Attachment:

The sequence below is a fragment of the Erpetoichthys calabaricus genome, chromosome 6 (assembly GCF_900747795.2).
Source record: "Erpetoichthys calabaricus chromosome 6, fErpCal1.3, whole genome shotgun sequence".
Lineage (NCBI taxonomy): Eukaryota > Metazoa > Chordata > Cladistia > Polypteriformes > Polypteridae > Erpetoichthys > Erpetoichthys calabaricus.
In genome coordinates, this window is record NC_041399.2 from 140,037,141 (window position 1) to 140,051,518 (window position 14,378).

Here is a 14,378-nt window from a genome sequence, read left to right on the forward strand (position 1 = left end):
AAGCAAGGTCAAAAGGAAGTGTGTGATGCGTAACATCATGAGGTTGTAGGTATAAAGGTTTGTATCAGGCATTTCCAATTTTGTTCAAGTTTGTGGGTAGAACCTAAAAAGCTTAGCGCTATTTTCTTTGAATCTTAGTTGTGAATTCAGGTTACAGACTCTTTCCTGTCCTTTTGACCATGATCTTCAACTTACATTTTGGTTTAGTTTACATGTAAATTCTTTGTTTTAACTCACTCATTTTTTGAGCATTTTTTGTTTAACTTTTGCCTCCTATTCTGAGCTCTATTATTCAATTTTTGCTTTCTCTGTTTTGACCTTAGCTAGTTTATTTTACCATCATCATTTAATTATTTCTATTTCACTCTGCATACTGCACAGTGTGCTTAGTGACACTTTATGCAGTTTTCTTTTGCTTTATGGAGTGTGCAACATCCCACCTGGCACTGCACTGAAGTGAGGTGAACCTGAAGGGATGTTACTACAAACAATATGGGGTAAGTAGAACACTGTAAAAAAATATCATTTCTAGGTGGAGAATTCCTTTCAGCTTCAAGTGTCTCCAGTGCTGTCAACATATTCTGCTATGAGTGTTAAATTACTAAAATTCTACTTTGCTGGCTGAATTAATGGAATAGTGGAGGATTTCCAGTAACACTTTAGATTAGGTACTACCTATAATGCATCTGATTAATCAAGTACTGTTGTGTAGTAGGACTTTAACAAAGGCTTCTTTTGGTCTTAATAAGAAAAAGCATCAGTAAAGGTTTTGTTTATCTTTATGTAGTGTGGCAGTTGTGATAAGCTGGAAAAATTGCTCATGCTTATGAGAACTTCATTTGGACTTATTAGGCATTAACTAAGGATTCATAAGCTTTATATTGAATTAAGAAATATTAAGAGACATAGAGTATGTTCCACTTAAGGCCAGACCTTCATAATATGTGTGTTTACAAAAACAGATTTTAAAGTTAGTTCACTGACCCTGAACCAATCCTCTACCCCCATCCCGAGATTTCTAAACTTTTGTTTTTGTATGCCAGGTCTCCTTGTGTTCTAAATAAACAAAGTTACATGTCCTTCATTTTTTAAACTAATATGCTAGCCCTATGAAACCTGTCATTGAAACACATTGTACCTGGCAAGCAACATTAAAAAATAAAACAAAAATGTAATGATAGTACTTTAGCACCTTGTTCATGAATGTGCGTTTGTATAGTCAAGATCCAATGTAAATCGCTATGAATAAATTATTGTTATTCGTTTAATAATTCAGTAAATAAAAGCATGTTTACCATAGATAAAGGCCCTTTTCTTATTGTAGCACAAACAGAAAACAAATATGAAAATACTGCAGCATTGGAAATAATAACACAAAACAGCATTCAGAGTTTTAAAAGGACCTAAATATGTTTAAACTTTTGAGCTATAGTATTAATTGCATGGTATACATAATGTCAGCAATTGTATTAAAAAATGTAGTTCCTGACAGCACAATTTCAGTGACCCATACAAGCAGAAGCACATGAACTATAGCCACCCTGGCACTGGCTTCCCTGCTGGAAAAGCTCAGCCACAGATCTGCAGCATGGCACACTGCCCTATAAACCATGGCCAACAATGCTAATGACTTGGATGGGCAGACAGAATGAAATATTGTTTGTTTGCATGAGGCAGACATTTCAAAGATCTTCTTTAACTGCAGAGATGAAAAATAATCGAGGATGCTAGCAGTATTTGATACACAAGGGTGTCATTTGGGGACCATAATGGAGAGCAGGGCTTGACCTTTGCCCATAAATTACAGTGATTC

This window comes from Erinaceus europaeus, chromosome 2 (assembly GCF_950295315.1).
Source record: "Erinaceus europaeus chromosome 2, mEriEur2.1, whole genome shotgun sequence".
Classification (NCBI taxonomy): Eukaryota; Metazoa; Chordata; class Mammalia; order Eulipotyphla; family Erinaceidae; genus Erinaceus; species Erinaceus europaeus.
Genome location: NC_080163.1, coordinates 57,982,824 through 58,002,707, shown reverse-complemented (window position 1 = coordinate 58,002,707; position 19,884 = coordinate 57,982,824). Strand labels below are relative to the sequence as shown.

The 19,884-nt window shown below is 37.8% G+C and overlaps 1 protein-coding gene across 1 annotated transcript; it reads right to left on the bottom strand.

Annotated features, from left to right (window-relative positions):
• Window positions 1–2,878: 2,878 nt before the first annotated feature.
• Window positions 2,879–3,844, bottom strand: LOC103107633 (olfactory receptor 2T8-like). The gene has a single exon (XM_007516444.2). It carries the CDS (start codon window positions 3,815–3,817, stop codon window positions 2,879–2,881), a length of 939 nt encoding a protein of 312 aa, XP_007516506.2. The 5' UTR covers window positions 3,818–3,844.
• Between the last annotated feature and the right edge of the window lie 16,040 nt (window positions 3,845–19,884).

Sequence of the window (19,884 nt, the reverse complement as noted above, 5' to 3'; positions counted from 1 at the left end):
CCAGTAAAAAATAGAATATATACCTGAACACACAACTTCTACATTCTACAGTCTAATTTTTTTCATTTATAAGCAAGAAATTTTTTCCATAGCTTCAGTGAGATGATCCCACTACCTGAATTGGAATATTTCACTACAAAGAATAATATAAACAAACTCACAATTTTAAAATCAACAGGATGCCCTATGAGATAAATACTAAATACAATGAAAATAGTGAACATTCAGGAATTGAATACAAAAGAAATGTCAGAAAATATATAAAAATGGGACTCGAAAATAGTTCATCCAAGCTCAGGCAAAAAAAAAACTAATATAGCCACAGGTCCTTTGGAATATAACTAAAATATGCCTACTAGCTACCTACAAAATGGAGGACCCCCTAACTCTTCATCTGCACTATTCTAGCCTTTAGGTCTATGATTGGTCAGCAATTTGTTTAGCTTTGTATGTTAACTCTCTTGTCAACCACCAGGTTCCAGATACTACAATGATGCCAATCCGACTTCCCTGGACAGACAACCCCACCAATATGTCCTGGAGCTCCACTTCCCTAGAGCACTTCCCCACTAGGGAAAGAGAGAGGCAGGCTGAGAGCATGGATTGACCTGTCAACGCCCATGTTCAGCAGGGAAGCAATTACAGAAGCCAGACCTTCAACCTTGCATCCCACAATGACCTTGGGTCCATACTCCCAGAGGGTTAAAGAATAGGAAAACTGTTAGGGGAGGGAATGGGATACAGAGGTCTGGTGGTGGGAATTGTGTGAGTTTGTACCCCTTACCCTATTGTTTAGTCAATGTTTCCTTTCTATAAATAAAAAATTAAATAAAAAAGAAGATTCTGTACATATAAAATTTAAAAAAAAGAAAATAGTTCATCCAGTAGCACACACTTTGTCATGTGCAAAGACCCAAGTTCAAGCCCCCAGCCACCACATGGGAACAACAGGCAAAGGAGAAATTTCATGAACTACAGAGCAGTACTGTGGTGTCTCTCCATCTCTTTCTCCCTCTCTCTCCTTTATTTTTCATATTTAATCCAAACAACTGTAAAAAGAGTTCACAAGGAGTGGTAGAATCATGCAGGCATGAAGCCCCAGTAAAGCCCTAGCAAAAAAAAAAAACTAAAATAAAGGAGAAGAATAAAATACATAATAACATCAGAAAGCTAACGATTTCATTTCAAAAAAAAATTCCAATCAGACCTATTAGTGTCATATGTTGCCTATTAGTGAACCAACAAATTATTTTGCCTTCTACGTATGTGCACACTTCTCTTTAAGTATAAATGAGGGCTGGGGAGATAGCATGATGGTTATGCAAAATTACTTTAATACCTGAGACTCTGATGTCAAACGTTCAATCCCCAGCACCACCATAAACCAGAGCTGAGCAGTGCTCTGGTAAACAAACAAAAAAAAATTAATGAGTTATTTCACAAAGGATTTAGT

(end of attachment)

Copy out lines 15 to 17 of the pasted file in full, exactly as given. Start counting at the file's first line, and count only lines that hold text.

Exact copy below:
• Between the last annotated feature and the right edge of the window lie 16,040 nt (window positions 3,845–19,884).

Sequence of the window (19,884 nt, the reverse complement as noted above, 5' to 3'; positions counted from 1 at the left end):
CCAGTAAAAAATAGAATATATACCTGAACACACAACTTCTACATTCTACAGTCTAATTTTTTTCATTTATAAGCAAGAAATTTTTTCCATAGCTTCAGTGAGATGATCCCACTACCTGAATTGGAATATTTCACTACAAAGAATAATATAAACAAACTCACAATTTTAAAATCAACAGGATGCCCTATGAGATAAATACTAAATACAATGAAAATAGTGAACATTCAGGAATTGAATACAAAAGAAATGTCAGAAAATATATAAAAATGGGACTCGAAAATAGTTCATCCAAGCTCAGGCAAAAAAAAAACTAATATAGCCACAGGTCCTTTGGAATATAACTAAAATATGCCTACTAGCTACCTACAAAATGGAGGACCCCCTAACTCTTCATCTGCACTATTCTAGCCTTTAGGTCTATGATTGGTCAGCAATTTGTTTAGCTTTGTATGTTAACTCTCTTGTCAACCACCAGGTTCCAGATACTACAATGATGCCAATCCGACTTCCCTGGACAGACAACCCCACCAATATGTCCTGGAGCTCCACTTCCCTAGAGCACTTCCCCACTAGGGAAAGAGAGAGGCAGGCTGAGAGCATGGATTGACCTGTCAACGCCCATGTTCAGCAGGGAAGCAATTACAGAAGCCAGACCTTCAACCTTGCATCCCACAATGACCTTGGGTCCATACTCCCAGAGGGTTAAAGAATAGGAAAACTGTTAGGGGAGGGAATGGGATACAGAGGTCTGGTGGTGGGAATTGTGTGAGTTTGTACCCCTTACCCTATTGTTTAGTCAATGTTTCCTTTCTATAAATAAAAAATTAAATAAAAAAGAAGATTCTGTACATATAAAATTTAAAAAAAAGAAAATAGTTCATCCAGTAGCACACACTTTGTCATGTGCAAAGACCCAAGTTCAAGCCCCCAGCCACCACATGGGAACAACAGGCAAAGGAGAAATTTCATGAACTACAGAGCAGTACTGTGGTGTCTCTCCATCTCTTTCTCCCTCTCTCTCCTTTATTTTTCATATTTAATCCAAACAACTGTAAAAAGAGTTCACAAGGAGTGGTAGAATCATGCAGGCATGAAGCCCCAGTAAAGCCCTAGCAAAAAAAAAAAACTAAAATAAAGGAGAAGAATAAAATACATAATAACATCAGAAAGCTAACGATTTCATTTCAAAAAAAAATTCCAATCAGACCTATTAGTGTCATATGTTGCCTATTAGTGAACCAACAAATTATTTTGCCTTCTACGTATGTGCACACTTCTCTTTAAGTATAAATGAGGGCTGGGGAGATAGCATGATGGTTATGCAAAATTACTTTAATACCTGAGACTCTGATGTCAAACGTTCAATCCCCAGCACCACCATAAACCAGAGCTGAGCAGTGCTCTGGTAAACAAACAAAAAAAAATTAATGAGTTATTTCACAAAGGATTTAGT